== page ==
Research Papers: Gas Turbines: Structures and Dynamics

Brush Seal Frictional Heat Generation—Test Rig Design and Validation Under Steam Environment

[+] Author and Article Information
Markus Raben

TU Braunschweig,
Institute of Jet Propulsion and Turbomachinery,
Hermann-Blenk-Str., 37,
Braunschweig 38108, Germany
e-mail: m.raben@ifas.tu-bs.de

Jens Friedrichs

TU Braunschweig,
Institute of Jet Propulsion and Turbomachinery,
Hermann-Blenk-Str., 37,
Braunschweig 38108, Germany
e-mail: j.friedrichs@ifas.tu-bs.de

Johan Flegler

Siemens AG,
Power and Gas Division,
Rheinstr. 100,
Mülheim a. d. Ruhr 45478, Germany
e-mail: johan.flegler@siemens.com

1Corresponding author.

Contributed by the Structures and Dynamics Committee of ASME for publication in the JOURNAL OF ENGINEERING FOR GAS TURBINES AND POWER. Manuscript received July 10, 2016; final manuscript received July 18, 2016; published online October 4, 2016. Editor: David Wisler.The content of this paper is copyrighted by Siemens Energy, Inc. and is licensed to ASME for publication and distribution only. Any inquiries regarding permission to use the content of this paper, in whole or in part, for any purpose must be addressed to Siemens Energy, Inc. directly.

J. Eng. Gas Turbines Power 139(3), 032502 (Oct 04, 2016) (9 pages) Paper No: GTP-16-1320; doi: 10.1115/1.4034500 History: Received July 10, 2016; Revised July 18, 2016

Sealing technology is a key feature to improve efficiency of steam turbines for both new power stations and modernization projects. One of the most powerful sealing alternatives for reducing parasitic leakages in the blade path of a turbine as well as in shaft sealing areas is the use of brush seals, which are also widely used in gas turbines and turbo compressors. The advantage of brush seals over other sealing concepts is based on the narrow gap that is formed between the brush seal bristle tips and the mating rotor surface together with its radial adaptivity. While the narrow gap between the bristle tips and the rotor leads to a strongly decreased flow through the seal compared with conventional turbomachinery seals, it is important to be aware of the tight gap that can be bridged by relative motion between the rotor and the brush seal, leading to a contact of the bristles and the rotor surface. Besides abrasive wear occurrence, the friction between the bristles and the rotor leads to heat generation which can be detrimental to turbine operation due to thermal effects, leading to rotor bending connected to increasing shaft vibrations. In order to investigate the frictional heat generation of brush seals, different investigation concepts have been introduced through the past years. To broaden the knowledge about frictional heat generation and to make it applicable for steam turbine applications, a new testing setup was designed for the steam test rig of the Institute of Jet Propulsion and Turbomachinery—TU Braunschweig, Germany, enabling temperature measurements in the rotor body under stationary and transient operation in steam by using rotor-integrated thermocouples. Within this paper, the development of the instrumented new rotor design and all relevant parts of the new testing setup is shown along with the testing ability by means of the validation of the test rig concept and the achieved measurement accuracy. First results prove that the new system can be used to investigate frictional heat generation of brush seals under conditions relevant for steam turbine shaft seals.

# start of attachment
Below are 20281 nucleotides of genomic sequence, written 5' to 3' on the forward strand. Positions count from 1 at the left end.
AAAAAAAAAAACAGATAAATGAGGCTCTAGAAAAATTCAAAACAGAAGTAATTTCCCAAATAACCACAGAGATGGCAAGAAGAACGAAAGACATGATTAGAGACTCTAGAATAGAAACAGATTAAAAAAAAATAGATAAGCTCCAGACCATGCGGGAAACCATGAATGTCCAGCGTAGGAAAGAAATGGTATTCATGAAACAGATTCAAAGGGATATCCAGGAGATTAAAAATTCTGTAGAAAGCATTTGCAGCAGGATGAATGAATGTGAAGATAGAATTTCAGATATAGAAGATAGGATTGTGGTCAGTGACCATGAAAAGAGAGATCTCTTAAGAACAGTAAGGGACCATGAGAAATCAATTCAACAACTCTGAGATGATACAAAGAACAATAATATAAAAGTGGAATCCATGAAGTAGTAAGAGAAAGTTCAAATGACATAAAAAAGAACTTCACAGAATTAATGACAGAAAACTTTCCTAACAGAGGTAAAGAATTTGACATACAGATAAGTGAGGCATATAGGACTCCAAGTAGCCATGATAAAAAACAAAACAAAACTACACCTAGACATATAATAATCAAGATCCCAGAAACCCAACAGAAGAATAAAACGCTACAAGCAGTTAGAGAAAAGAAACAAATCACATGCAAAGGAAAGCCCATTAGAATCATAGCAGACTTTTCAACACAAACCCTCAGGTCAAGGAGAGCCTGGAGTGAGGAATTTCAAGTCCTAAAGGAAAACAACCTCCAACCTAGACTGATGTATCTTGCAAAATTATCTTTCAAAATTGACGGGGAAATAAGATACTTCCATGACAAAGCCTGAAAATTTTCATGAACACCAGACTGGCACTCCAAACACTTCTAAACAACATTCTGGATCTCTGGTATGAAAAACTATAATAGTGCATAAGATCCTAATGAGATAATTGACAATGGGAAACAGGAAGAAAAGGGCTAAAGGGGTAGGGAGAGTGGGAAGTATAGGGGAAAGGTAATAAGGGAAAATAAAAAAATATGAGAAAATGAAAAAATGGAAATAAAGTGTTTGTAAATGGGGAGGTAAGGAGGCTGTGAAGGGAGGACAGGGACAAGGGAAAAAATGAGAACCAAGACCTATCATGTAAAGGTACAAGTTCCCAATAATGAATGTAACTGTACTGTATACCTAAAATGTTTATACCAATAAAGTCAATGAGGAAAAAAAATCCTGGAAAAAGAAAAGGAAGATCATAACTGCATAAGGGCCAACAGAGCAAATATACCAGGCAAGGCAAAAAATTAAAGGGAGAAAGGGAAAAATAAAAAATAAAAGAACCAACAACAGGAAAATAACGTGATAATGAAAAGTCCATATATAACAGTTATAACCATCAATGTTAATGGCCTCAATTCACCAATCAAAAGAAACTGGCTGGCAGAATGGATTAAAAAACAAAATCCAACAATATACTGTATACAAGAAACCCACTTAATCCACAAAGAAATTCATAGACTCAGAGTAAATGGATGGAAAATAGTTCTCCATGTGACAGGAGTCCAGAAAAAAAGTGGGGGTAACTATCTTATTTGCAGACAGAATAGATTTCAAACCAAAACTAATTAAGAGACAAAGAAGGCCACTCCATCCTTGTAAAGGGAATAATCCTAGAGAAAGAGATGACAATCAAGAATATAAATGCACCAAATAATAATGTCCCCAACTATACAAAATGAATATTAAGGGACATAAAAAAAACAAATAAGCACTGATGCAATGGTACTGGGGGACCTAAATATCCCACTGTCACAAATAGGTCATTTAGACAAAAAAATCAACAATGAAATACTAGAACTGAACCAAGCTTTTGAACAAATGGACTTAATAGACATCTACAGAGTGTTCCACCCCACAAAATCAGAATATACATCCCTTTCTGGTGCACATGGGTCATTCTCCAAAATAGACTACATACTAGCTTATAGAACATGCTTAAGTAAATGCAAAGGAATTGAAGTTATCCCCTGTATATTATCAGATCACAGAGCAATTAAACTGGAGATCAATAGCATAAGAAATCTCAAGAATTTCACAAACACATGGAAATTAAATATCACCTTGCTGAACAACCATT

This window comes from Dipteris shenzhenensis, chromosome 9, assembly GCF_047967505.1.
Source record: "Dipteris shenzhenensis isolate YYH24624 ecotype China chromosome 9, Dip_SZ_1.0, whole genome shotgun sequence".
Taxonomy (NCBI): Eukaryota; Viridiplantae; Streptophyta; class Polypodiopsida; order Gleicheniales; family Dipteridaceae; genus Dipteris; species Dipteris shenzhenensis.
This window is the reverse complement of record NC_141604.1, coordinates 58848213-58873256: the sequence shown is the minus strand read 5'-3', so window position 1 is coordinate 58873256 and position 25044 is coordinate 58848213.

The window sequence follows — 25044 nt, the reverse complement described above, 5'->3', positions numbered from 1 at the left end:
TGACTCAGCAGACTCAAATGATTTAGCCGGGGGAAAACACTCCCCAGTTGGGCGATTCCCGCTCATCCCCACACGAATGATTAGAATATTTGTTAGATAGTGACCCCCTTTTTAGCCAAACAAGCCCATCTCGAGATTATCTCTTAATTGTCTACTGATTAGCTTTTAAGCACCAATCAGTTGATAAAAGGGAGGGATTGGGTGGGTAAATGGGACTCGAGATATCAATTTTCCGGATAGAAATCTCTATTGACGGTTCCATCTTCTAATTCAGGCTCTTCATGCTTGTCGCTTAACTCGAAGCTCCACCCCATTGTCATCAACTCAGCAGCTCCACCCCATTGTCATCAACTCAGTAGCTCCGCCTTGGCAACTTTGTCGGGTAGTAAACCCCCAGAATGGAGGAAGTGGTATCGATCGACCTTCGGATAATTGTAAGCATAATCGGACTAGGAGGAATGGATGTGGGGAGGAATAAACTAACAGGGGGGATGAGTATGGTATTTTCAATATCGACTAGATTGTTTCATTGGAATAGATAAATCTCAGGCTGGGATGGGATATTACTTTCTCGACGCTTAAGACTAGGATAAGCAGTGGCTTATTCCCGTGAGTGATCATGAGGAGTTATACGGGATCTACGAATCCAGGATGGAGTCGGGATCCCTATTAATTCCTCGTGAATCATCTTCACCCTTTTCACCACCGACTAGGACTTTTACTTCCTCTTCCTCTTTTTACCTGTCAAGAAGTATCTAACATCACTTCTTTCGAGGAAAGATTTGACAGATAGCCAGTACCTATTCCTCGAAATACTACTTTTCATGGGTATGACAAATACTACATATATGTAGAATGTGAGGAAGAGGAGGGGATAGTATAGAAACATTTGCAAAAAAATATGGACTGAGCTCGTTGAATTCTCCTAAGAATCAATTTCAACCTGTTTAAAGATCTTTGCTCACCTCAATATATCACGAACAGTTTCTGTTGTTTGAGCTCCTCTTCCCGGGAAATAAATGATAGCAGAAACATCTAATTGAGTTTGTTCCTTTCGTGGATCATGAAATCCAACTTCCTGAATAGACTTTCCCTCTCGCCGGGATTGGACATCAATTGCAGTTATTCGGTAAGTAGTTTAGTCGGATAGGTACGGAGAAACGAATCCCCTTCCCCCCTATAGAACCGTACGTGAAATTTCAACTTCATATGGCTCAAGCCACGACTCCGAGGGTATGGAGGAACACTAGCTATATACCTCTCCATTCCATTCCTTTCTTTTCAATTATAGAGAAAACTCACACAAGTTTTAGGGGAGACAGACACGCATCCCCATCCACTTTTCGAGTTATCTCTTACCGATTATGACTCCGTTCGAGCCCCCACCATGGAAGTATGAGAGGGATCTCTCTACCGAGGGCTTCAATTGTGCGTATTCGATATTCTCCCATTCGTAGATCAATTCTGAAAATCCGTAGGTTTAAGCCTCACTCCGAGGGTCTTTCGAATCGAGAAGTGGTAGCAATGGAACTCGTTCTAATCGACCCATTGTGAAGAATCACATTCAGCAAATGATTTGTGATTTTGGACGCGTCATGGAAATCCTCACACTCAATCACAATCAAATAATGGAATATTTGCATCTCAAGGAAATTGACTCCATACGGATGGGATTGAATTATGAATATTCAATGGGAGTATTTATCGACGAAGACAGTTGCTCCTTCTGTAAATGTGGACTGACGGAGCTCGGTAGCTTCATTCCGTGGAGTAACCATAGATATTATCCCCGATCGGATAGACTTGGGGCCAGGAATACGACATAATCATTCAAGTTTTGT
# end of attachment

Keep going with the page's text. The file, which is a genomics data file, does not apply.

Copyright © 2016 by Siemens AG
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Fig. 1

Clamped seal design (left) and welded seal design (right)

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Fig. 2

Schematic heat transfer mechanisms

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Fig. 4

New rotor design: (a) 3D CAD model and (b) section view center body (A-A)

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Fig. 5

Superficial TC wiring

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Fig. 6

Rotor instrumentation—measuring positions: (a) instrumentation displacement end and (b) instrumentation drive end

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Fig. 7

Radial rotor growth

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Fig. 8

Open rotor end—redesigned thrust bearing

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Fig. 9

Reference temperature (RTD)

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Fig. 10

Temperature measurements displacement end (a) TC nomenclature and (b) measurements 24 h (stationary operation 30 bar)

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Fig. 11

Calculated rotor temperature profile, displacement end

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Fig. 12

Difference between calculations (FEA) and measurements, displacement end

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Fig. 13

Compensation area—additional measuring positions




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